Prices have come down but it really depends on the location of the condo within Logan Square and the age of the building. Over the last 12 months for example, 7 2br/1.1ba units have sold ranging in price from $50k to $350k.
Logan has several areas and some have held values better than others. Living and working in logan for the past 8 years i have vast experience assisting both buyers and sellers. happy to chat offline if you'd like.
The Case Shiller index may not be perfect but it employs a much better methodology than simply taking averages. The shortcomings of averages are well known and so telling someone to ignore them is not an ignorant statement. They are too heavily influenced by mix variations.
"Pay no attention to averages" is an ignorant statement. One can find a weakness or hole in any argument. The Case Schiller Index uses information of home sales that may be skewed due to homes being sold before and after an HOA goes insolvent for example which would greatly influence the index numbers. "Flipped" homes which may have sold for less say in 2007 and have sold for significantly more in 2012 will greatly skew an area's numbers....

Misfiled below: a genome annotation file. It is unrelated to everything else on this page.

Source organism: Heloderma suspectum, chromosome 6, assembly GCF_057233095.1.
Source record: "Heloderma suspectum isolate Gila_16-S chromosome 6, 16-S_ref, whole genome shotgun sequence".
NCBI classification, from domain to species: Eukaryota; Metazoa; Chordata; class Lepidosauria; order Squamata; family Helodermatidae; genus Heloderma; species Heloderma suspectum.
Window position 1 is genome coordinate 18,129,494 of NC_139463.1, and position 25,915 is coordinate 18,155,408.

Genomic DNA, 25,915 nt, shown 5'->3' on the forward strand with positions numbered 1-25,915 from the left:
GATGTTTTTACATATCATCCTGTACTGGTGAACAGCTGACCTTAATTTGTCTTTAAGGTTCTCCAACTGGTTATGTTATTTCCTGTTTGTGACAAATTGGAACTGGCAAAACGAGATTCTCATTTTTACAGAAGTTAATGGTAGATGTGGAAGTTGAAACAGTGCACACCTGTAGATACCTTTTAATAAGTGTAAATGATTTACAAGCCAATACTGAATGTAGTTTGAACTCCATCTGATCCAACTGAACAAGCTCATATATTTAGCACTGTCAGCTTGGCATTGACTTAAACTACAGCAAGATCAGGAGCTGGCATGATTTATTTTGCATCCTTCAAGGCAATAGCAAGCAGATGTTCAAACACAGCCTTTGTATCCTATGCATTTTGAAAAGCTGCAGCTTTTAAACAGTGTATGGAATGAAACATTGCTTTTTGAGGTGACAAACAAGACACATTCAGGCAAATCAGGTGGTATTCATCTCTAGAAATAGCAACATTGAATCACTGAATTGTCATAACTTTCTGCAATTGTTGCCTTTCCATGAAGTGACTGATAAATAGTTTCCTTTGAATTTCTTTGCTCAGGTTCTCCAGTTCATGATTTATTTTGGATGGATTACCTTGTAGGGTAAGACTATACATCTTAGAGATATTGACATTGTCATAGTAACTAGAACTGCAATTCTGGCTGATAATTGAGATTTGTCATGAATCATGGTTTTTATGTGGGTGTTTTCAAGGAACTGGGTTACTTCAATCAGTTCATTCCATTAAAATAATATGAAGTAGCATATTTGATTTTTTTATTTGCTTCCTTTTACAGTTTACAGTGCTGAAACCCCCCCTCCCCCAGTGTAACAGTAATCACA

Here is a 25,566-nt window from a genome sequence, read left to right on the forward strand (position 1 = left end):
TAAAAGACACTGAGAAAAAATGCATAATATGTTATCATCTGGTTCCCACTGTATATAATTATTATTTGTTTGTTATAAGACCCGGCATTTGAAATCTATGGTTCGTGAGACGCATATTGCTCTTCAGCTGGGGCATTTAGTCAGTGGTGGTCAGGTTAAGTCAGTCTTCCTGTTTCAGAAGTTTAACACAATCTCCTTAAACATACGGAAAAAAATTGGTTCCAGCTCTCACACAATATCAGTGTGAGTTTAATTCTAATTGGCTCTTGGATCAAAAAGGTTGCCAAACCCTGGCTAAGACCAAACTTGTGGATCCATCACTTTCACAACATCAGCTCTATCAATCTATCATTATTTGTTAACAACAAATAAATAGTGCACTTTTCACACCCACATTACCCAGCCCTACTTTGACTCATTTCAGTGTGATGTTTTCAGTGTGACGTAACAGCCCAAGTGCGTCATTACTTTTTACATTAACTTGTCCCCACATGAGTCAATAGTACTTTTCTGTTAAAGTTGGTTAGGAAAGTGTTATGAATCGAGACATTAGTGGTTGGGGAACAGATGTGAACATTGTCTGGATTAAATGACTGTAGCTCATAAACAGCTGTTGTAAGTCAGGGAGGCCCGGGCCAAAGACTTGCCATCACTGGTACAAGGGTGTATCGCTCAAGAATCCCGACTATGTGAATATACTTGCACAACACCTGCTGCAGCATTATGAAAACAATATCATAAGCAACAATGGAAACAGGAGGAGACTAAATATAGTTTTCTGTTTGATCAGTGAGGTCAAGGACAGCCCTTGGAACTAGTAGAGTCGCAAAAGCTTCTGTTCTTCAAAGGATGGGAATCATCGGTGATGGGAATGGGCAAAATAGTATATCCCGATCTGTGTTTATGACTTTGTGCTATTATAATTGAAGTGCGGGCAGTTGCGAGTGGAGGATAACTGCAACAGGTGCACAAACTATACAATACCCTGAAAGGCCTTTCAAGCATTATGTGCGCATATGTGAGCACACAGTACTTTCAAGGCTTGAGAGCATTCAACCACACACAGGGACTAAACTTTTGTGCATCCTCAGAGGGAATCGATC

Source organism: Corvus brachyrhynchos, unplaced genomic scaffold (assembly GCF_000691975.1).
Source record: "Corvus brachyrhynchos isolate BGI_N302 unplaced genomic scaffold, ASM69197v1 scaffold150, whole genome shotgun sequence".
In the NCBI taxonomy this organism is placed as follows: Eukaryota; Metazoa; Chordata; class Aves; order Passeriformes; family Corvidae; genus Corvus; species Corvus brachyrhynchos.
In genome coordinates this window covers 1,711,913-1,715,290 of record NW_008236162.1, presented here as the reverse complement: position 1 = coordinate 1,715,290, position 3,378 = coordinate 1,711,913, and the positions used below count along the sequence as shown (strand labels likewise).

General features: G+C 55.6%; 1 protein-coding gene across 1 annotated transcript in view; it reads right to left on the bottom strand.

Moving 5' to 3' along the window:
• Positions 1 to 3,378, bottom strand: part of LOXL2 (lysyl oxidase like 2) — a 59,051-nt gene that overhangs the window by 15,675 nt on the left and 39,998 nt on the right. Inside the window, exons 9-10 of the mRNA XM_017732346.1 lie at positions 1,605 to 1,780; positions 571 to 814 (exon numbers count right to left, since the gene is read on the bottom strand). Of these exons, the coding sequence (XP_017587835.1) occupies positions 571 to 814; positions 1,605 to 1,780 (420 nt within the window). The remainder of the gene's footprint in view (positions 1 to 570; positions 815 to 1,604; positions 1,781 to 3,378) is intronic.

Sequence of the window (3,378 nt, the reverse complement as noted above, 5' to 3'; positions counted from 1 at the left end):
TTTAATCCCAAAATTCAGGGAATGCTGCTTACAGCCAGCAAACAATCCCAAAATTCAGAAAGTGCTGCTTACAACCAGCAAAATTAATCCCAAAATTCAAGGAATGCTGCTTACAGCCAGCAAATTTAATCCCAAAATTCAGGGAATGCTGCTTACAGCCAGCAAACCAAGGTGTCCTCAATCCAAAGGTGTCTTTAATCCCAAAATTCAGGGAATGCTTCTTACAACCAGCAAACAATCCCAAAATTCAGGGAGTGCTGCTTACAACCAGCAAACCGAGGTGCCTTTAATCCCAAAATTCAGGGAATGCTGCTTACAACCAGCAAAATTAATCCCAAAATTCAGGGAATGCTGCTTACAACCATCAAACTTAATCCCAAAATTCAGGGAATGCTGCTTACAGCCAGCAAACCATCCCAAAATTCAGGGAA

Pay no attention to average prices. They are heavily influenced by the types of properties sold. For instance, today's average might reflect much higher quality units than the averages from 2007. The Case Shiller index which I reference on my stats page does not suffer from this problem. It reflects same property sales.
It can be more than 50% or much less. You cannot generalize too much in most neighborhoods including Logan. You need to have a few agents do a market analysis based on your property to get a fair estimate of current value.
I maintain a page of Chicago housing statistics here: http://blog.lucidrealty.com/chicago_real_estate_statistics/ Since September of 2007, when condo prices peaked in Chicago, the average condo has declined in price by 39.3%. Now that's on average. It all depends on the location. The farther east you are in Logan Square the better off you are from a price decline standpoint.